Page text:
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Kazinda kicked in the teeth

By Isaac K. Ssemakadde

When the justice system abandoned former OPM accountant accused of corruption

Although I have great respect for Ernest Kalibbala, a university lecturer and vice president of Uganda Law Society and my former boss at AF Mpanga Advocates, I was disappointed to learn from press reports in December 2015 that he had improperly abandoned his allegedly poverty-stricken client, Geoffrey Kazinda, 45, at the Anti Corruption Court in Kololo where he was defending him against 18 new charges that include abuse of office and causing financial loss of more than Shs316 million. Kazinda allegedly committed the offences while he worked as the accountant general in the Office of the Prime Minister (OPM) in Kampala.

According to Rule 3 of the Advocates (Professional Conduct) Regulations, an advocate must see the client’s case through to conclusion unless discharged by the client or “duly permitted” by the court to withdraw. This rule is intended to maintain people’s trust that their lawyers will stick with them through thick and thin.

It appears, however, that Kalibbala failed to comply with the rule. He did not give his client, the court and the prosecutor sufficient notice of his intention to withdraw. He also failed to obtain permission from the court in a proper manner.

According to press reports, before the case came up for further hearing on December 8, 2015, Kalibbala met with the trial judge, Lawrence Gidudu, for about one hour behind closed doors in the judge’s private chambers and narrated “how he was suffering” as Kazinda’s advocate.


Subsequently, the judge entered the open court and immediately rebuked Kazinda for being “a bad man” who had refused to honour fee agreements with Kalibbala (who was not present) and other defence lawyers who had previously quit the Kazinda case, including criminal law giant MacDusman Kabega, his partner Tom Magezi, and city lawyer Richard Omongole.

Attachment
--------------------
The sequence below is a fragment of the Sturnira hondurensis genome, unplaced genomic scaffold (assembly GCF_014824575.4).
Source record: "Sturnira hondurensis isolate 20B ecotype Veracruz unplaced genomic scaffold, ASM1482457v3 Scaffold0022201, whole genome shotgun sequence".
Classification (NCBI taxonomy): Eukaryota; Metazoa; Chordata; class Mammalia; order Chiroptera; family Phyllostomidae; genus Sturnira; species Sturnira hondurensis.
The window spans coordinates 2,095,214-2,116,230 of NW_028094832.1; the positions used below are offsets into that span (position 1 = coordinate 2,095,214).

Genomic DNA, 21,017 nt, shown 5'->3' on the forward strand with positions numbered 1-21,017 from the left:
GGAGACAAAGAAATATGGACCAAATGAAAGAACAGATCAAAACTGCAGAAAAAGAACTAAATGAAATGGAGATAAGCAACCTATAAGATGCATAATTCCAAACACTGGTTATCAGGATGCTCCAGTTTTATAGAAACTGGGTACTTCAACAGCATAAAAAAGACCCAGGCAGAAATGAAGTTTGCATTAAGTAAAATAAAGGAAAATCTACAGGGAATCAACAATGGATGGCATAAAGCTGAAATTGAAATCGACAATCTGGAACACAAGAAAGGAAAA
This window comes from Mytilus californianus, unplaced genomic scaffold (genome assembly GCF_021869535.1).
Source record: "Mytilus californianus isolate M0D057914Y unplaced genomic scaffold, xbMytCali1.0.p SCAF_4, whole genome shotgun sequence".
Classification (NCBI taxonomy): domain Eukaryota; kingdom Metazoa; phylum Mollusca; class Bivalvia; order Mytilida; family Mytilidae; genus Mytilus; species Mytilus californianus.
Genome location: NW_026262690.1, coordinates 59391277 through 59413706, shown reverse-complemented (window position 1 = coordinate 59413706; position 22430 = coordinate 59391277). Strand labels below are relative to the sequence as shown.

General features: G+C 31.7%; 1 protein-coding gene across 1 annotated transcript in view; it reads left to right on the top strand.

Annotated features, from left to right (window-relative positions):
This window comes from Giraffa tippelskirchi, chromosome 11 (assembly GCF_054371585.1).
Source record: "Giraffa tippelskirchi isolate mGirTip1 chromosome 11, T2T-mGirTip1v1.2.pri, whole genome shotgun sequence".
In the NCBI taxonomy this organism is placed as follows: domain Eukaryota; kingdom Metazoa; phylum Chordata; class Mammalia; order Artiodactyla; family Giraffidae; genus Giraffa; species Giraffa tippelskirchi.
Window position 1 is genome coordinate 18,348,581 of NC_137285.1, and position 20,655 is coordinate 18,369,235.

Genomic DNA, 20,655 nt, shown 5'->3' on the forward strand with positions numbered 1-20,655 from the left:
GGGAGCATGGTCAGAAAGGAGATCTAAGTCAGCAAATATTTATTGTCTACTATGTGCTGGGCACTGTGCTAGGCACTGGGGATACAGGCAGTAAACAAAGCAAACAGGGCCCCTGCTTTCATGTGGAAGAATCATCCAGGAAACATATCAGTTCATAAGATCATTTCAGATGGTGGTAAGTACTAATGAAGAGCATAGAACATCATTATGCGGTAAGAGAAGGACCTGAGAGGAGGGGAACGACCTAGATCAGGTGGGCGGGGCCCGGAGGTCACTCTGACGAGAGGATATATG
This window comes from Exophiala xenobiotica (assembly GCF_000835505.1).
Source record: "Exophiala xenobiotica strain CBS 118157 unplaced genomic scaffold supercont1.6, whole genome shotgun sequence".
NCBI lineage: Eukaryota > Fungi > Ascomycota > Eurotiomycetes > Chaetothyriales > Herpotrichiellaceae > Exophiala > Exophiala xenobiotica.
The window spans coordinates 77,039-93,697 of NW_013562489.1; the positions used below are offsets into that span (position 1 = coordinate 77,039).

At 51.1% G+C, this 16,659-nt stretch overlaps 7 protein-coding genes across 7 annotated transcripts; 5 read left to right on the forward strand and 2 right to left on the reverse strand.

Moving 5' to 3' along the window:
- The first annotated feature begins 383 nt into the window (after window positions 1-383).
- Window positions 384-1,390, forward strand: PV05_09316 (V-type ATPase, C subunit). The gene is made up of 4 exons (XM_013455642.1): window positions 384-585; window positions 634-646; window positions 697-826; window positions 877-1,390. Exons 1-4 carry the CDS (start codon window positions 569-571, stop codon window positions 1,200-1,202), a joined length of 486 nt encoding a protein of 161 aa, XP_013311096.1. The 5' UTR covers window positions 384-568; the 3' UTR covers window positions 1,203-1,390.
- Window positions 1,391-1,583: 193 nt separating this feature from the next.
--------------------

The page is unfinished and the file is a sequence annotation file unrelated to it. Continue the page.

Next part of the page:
It is indisputably unethical for an advocate to directly inform the judge that his client is a liar or a cheat, as Justice Gidudu appears to have understood what Kalibbala said in camera.

Withdrawal must be accomplished with due regard for the interests of the client, but Kazinda was neither given an adjournment to organise legal representation nor advised to apply for legal aid in order to reduce the consequences of his lawyer’s unjustifiable withdrawal.

With due respect, the trial judge embarrassed the judiciary by allowing Kalibbala to present his application for withdrawal from the Kazinda case when his client, the prosecutor, the public and the media were excluded and the doors of the judge’s chambers closed.

These in-camera proceedings not only violated the principle of “open justice” which promotes transparency and accountability of the judiciary, but also raised serious concerns about confidentiality and the fiduciary duty that lawyers have to their clients – even the alleged bad ones.

Did Kazinda’s lawyer not tarnish the image of his client or compromise the confidential advocate-client relationship during the one-hour closed door meeting he had with the trial judge?

Criminal defence counsel secretly asking for the judge’s permission to withdraw from a case is tantamount to turning the client in.

Clearly, Kazinda was condemned both by his advocate and the trial court without being afforded a fair and public hearing.

The public needed to know the amount of the agreed-upon fees and the arrangements Kazinda had made with his lawyers for payment.

Failure to pay the entire agreed-upon fee does not necessarily mean that Kazinda is a liar or a cheat or that he had “disregarded a lawful agreement or obligation to his advocate” under Rule 3.

Wasn’t Kazinda required to pay manifestly excessive lawyers’ fees?

Before permitting Kalibbala to withdraw from the Kazinda case, Justice Gidudu was duty-bound to consider many factors, including the terms of the fee agreement, the level of the client’s compliance with the agreement, the sufficiency of notice to the client regarding consequences of non-payment, the length of time that the advocate had been involved in the case, the proximity of the trial date, and the availability of successor counsel. But he did not.

In light of the above flaws, I respectfully submit that Justice Gidudu displayed a lack of impartiality and failed to protect Kazinda’s interests from being adversely affected by the improper withdrawal of his counsel. The judge should therefore recuse himself from this case.

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Isaac K. Ssemakadde is the CEO Legal Brains Trust, a Kampala-based human rights watchdog. [email protected]

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